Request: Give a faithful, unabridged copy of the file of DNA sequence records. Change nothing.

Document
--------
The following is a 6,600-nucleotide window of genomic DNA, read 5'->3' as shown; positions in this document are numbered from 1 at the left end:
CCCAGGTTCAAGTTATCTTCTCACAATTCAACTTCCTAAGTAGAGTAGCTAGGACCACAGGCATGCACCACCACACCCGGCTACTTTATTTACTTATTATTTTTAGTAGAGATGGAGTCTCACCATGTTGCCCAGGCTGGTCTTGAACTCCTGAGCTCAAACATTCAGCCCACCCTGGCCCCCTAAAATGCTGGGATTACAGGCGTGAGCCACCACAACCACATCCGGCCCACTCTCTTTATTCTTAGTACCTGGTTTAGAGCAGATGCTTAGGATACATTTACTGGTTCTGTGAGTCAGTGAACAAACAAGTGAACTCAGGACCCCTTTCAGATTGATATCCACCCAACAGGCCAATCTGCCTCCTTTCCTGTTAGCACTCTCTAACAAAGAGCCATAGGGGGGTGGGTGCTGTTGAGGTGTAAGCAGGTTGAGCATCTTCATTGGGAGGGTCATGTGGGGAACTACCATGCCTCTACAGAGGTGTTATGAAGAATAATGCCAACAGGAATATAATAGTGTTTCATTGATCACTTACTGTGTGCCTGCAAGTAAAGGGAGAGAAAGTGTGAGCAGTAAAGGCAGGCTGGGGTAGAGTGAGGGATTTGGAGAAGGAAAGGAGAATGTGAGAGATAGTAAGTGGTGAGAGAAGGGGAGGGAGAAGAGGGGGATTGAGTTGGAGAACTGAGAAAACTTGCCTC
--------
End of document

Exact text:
The following is a 6,600-nucleotide window of genomic DNA, read 5'->3' as shown; positions in this document are numbered from 1 at the left end:
CCCAGGTTCAAGTTATCTTCTCACAATTCAACTTCCTAAGTAGAGTAGCTAGGACCACAGGCATGCACCACCACACCCGGCTACTTTATTTACTTATTATTTTTAGTAGAGATGGAGTCTCACCATGTTGCCCAGGCTGGTCTTGAACTCCTGAGCTCAAACATTCAGCCCACCCTGGCCCCCTAAAATGCTGGGATTACAGGCGTGAGCCACCACAACCACATCCGGCCCACTCTCTTTATTCTTAGTACCTGGTTTAGAGCAGATGCTTAGGATACATTTACTGGTTCTGTGAGTCAGTGAACAAACAAGTGAACTCAGGACCCCTTTCAGATTGATATCCACCCAACAGGCCAATCTGCCTCCTTTCCTGTTAGCACTCTCTAACAAAGAGCCATAGGGGGGTGGGTGCTGTTGAGGTGTAAGCAGGTTGAGCATCTTCATTGGGAGGGTCATGTGGGGAACTACCATGCCTCTACAGAGGTGTTATGAAGAATAATGCCAACAGGAATATAATAGTGTTTCATTGATCACTTACTGTGTGCCTGCAAGTAAAGGGAGAGAAAGTGTGAGCAGTAAAGGCAGGCTGGGGTAGAGTGAGGGATTTGGAGAAGGAAAGGAGAATGTGAGAGATAGTAAGTGGTGAGAGAAGGGGAGGGAGAAGAGGGGGATTGAGTTGGAGAACTGAGAAAACTTGCCTC